Chicken is sixteen years old tomorrow.
She is tough, smart, independent, vulnerable, and beautiful.
When she was born, I walked into the hospital nearly eight centimeters dilated–and she shot across the stainless steel table like a watermelon seed being squished across the counter. This is only notable because we were uncertain as to her gender–we were on welfare at the time, and had no ultrasounds, and all we had was a hunch that this one might be different than the last one.
Mate had to stand on tiptoes and speculate over the head of three cooing nurses. “I do believe it’s a girl!”
She’s been indifferent to her girlhood ever since.
One of the oldest pictures we have of Chicken (it pre-dates digital pix) is a picture of her, dressed in her brother’s hooded T-shirt and her brother’s old shorts, trying on mother’s glasses and looking soberly into the camera.
Unlike her little sister, we are unlikely to find a picture of Chicken, wearing her bestest bestest, decked out in make-up, and grinning winningly into the camera.
And unlike her formal big brother, we might very often hear her summarize history in a succinct, pithy statement that most folks on FOX News would not understand. (i.e. Stalin was a douchebag.)
When she was six years old, I went back to school to get my Master’s degree. I had very clear memories of my father in school when I was that age, and I was pretty sure I was done growing by then since my mother wasn’t doing anything about raising me, and I assumed that Chicken and Big T would be just fine without me.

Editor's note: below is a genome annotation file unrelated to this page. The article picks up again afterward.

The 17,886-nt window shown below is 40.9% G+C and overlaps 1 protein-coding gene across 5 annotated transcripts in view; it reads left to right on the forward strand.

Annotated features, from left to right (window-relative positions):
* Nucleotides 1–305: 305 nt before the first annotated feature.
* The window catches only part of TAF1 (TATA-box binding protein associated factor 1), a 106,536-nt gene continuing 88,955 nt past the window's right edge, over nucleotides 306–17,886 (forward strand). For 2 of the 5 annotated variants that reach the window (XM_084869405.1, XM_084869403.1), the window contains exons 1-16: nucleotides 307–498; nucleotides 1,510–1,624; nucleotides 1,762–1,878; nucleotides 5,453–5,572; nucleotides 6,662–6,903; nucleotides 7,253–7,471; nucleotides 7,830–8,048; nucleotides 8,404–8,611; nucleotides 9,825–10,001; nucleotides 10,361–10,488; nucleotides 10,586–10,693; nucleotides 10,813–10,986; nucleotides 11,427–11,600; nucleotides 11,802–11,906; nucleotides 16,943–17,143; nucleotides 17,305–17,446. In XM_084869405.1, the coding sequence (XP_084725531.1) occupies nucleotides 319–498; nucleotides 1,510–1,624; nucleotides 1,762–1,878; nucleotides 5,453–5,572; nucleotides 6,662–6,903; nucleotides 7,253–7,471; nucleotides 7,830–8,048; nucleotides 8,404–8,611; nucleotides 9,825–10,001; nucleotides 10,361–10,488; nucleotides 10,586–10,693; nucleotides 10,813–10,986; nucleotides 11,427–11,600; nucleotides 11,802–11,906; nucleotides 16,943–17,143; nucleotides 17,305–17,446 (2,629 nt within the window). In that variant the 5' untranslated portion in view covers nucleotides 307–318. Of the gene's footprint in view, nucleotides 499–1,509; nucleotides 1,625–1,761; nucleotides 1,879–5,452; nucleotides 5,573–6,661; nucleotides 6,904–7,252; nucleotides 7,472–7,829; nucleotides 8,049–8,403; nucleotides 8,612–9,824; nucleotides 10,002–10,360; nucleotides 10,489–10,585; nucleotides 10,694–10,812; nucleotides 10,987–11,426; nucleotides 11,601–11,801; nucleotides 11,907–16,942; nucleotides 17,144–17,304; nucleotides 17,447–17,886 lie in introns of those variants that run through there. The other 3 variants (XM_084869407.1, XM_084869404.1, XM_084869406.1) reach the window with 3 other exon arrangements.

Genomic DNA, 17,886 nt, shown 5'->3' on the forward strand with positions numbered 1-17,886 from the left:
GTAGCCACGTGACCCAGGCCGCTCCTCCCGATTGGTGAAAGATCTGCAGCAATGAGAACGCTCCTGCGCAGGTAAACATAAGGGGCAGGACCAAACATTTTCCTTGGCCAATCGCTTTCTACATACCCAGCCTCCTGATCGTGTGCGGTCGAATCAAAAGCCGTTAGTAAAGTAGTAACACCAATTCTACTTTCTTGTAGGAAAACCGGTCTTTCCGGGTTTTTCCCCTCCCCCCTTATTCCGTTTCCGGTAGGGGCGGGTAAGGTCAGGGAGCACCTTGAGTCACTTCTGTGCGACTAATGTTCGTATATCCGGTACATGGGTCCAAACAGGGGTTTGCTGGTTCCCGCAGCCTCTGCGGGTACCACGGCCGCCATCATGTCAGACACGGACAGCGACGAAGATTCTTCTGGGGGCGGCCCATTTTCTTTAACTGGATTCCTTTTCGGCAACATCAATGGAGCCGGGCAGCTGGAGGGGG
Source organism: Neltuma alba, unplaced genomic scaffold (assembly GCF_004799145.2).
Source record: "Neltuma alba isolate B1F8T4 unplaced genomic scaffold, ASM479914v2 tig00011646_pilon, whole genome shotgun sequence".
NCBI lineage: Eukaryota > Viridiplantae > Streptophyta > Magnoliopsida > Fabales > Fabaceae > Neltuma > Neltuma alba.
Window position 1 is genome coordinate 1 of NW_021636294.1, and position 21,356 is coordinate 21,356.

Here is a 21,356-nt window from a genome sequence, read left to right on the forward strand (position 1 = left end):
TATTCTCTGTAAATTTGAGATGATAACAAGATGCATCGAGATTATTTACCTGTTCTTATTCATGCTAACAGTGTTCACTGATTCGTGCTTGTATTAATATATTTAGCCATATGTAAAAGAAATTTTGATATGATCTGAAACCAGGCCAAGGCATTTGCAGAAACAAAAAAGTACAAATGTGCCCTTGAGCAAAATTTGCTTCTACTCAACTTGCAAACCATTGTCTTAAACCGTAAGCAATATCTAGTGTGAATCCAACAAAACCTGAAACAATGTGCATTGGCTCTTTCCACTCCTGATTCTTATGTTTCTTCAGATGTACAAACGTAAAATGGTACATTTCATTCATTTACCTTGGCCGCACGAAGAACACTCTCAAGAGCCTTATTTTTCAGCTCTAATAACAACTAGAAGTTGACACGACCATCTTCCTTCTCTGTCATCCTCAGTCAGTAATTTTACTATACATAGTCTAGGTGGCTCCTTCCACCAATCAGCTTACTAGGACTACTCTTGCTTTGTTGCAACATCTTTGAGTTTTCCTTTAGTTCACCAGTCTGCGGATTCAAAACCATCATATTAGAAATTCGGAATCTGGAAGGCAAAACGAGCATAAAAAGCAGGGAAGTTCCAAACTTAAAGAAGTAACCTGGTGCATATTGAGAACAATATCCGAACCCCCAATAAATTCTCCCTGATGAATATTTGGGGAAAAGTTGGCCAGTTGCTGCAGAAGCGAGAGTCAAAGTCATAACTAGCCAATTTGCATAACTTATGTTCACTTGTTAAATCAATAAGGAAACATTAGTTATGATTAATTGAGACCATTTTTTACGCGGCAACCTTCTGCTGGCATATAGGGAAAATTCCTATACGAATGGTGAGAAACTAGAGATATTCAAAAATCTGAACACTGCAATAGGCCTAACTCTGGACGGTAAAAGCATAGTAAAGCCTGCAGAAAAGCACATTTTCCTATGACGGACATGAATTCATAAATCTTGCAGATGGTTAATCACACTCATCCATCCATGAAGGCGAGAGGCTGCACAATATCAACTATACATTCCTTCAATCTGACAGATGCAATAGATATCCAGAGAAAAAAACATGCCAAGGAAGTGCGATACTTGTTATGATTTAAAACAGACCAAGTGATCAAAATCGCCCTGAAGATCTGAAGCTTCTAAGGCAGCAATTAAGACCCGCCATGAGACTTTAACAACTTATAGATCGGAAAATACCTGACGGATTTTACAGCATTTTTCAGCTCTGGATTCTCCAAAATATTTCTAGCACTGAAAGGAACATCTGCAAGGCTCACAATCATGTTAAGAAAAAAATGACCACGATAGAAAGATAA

Chicken was relentlessly affectionate, and terrifyingly hurt by my absence. I had an epiphany. To most people, it would seem like common sense, but when I was seven, I woke up, got dressed, fed the animals, made my lunch and got to school, very often without seeing another person until I met someone as I walked. Big T was one thing–he needed help because he was still not very vocal, but Chicken? Chicken needed me? I was floored–it had never occurred to me that I would be needed as a mother when my children were perfectly able to raid the refrigerator and wipe their bottoms without my help.
And now, when she is terrifyingly competent, and very nearly grown, I am not ready for my shotgun buddy (she rides shotgun on the way home) and my friend and confidante to be ready to bail on me. I stayed here and stayed ‘mom’ for her, right?
But that was different. That was my job.
Her job is to grow up to be the extraordinary person I see her turning into with every day.
Thanks, Chicken. You’re buckets and buckets of deep-fried, special-spice, extra-crispy awesome.
But you’re still growing up too goddamned fast.